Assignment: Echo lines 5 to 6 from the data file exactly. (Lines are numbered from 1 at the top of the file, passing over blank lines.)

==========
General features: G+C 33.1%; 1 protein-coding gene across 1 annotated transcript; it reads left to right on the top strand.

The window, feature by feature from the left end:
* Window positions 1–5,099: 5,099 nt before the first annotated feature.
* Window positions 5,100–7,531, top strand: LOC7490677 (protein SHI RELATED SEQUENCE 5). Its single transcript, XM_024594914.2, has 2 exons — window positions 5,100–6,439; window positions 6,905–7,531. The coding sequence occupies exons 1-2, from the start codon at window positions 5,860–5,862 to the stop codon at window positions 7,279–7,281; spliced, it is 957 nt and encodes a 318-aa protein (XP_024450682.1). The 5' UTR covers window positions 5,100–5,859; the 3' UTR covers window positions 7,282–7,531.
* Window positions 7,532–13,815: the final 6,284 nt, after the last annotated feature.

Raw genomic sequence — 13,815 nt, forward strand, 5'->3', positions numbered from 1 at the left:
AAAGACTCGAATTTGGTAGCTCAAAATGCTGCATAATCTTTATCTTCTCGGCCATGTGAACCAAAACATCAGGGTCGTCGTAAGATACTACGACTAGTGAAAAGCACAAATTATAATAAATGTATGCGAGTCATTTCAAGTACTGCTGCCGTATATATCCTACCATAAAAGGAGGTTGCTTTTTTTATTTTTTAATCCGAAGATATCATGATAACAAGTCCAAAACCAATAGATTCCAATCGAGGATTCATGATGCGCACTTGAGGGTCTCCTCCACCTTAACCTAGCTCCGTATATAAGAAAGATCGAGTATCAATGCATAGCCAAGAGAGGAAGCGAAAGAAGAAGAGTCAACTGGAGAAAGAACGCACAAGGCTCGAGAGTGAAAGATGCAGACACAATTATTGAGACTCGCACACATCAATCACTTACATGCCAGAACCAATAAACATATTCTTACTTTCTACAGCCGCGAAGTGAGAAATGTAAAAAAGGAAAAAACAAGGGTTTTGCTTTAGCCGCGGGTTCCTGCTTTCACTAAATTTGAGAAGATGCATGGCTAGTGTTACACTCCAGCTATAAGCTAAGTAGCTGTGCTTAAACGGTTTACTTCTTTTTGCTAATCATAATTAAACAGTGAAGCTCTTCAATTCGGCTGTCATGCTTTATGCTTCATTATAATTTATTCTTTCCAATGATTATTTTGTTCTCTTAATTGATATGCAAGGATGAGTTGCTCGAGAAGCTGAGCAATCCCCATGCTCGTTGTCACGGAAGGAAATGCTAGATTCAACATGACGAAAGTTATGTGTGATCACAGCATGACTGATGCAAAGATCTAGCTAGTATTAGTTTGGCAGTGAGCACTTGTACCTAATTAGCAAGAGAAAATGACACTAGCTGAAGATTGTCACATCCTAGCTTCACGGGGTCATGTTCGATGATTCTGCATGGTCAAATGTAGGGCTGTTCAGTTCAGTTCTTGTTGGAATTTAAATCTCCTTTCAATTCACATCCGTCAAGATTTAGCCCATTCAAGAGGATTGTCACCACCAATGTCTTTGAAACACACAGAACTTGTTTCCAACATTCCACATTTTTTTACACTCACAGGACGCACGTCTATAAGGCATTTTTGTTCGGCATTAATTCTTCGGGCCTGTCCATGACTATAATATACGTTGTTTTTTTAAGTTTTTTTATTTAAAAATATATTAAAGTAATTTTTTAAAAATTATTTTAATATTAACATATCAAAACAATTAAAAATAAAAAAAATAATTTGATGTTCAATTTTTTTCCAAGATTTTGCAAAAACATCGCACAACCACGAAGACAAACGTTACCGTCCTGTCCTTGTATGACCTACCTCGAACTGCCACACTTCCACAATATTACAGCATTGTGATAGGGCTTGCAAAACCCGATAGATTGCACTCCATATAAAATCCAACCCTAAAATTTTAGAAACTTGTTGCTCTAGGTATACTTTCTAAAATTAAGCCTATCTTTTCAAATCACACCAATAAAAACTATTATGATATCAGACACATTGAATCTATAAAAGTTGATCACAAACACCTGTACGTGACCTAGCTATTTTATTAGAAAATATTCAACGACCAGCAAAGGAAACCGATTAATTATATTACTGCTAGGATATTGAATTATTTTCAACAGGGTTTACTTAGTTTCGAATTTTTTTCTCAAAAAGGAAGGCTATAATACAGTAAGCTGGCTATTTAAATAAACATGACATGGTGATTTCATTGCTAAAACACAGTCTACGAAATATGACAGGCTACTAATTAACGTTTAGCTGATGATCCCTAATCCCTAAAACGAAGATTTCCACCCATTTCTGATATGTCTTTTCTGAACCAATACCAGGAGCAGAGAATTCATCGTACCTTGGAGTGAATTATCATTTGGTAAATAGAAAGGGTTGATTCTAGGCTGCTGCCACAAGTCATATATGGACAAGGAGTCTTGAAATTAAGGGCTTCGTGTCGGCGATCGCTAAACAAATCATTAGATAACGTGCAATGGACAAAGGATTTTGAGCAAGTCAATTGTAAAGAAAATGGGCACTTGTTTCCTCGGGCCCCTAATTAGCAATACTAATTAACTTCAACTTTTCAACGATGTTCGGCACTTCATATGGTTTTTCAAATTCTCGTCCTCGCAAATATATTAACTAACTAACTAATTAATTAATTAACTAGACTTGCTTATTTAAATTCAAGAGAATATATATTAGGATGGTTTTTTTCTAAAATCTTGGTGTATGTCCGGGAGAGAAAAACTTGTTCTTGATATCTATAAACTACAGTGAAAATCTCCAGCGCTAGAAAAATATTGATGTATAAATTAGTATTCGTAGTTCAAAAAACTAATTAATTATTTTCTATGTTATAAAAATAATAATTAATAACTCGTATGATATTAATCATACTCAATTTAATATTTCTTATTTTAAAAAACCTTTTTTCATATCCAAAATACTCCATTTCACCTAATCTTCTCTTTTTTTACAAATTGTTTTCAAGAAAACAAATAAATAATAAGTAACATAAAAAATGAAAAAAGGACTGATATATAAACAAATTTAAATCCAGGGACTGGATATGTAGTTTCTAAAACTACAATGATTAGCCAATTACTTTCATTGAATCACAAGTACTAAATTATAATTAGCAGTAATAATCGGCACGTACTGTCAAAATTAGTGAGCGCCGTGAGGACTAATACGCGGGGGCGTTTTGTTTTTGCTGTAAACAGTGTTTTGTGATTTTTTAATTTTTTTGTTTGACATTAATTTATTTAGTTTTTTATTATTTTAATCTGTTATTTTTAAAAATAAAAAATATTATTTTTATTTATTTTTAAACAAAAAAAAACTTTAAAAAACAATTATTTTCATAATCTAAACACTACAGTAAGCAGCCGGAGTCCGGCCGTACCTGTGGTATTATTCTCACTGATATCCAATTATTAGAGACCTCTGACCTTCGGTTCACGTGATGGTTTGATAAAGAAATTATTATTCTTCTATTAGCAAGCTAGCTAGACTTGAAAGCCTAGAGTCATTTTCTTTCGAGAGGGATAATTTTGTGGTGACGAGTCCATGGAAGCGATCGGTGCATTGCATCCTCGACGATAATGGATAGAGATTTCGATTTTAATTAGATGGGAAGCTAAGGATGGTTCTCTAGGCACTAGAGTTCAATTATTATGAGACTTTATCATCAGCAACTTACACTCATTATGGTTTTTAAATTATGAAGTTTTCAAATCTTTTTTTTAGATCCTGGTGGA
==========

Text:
* Window positions 7,532–13,815: the final 6,284 nt, after the last annotated feature.

Raw genomic sequence — 13,815 nt, forward strand, 5'->3', positions numbered from 1 at the left: